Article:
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Management Science 60, 2 (2014) 415-433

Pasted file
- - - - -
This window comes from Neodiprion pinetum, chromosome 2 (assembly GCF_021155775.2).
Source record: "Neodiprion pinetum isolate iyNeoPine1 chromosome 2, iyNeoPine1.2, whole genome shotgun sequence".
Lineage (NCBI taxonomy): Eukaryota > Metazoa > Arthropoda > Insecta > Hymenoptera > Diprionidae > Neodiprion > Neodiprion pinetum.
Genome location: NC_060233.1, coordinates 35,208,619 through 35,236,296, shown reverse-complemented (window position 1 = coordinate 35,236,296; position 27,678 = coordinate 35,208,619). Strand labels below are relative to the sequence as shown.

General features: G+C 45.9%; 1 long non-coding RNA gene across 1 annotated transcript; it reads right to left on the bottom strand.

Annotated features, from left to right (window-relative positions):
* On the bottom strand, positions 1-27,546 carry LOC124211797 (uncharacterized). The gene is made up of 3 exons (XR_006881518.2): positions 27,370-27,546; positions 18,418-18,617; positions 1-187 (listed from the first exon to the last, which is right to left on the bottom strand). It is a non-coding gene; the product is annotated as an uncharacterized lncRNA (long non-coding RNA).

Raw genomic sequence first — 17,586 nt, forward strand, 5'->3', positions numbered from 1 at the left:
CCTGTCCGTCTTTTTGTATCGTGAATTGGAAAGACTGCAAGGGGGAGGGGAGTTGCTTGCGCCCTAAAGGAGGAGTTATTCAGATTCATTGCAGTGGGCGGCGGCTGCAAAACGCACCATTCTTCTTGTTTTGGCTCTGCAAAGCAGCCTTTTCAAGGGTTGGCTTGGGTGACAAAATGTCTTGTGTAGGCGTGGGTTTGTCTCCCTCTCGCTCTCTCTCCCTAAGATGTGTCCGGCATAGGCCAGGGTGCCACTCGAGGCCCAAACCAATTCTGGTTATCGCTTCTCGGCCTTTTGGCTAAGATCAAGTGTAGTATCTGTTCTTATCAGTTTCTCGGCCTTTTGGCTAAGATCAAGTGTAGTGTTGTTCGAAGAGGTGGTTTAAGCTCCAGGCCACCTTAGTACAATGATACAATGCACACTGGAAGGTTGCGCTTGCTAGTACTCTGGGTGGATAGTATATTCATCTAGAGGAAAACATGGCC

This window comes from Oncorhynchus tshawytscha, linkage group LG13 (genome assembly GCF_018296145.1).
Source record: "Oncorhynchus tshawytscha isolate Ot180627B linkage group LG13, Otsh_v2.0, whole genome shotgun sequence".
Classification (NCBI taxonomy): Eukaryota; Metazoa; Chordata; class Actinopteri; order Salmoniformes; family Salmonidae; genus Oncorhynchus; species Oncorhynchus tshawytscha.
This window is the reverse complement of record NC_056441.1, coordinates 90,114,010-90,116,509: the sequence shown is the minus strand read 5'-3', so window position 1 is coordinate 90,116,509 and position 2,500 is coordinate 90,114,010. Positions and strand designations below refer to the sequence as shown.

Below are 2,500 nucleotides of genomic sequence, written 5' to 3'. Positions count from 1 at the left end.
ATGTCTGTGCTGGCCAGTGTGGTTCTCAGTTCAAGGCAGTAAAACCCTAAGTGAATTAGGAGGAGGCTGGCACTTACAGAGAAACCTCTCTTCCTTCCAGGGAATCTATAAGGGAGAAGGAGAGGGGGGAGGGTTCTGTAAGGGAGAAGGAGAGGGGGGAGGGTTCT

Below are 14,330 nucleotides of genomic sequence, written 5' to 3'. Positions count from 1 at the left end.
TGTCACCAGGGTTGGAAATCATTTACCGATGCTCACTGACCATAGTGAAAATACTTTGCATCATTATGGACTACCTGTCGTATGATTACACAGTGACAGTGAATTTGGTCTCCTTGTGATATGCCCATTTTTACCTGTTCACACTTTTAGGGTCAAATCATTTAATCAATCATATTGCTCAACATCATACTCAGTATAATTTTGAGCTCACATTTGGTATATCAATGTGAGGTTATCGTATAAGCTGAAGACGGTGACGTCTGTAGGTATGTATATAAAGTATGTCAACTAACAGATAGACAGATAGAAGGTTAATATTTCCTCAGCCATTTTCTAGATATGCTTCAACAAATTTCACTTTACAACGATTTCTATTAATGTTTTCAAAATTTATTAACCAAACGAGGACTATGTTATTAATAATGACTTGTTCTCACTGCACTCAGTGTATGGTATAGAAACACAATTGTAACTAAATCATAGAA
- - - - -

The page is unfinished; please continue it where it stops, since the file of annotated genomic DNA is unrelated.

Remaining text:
In a repeat business context, past experiences with a service provider affect customers' decisions to renew their contract. How should a strategic firm manage customized service over time to maximize the long-term value from each customer relationship? We propose a dynamic model that relies on behavioral theories and empirical evidence to capture the effect of past service experiences on service quality expectations, customer satisfaction, and retention. Although firms can benefit from managing service expectations at the beginning of a relationship, we find that varying service in the long run is not optimal. Behavioral regularities explain the structure of optimal service policies and limit the value of responsive service. Loss aversion expands the range of optimal constant policies; however, if satisfying experiences are more salient, then firms should constantly vary service levels. Loyal or high-margin customers need not warrant better service; those who anchor less on past service experiences do—provided that retention is improved by better past experiences. The effect of customer memory on service levels is determined by whether habituation or rather goodwill drives defection decisions.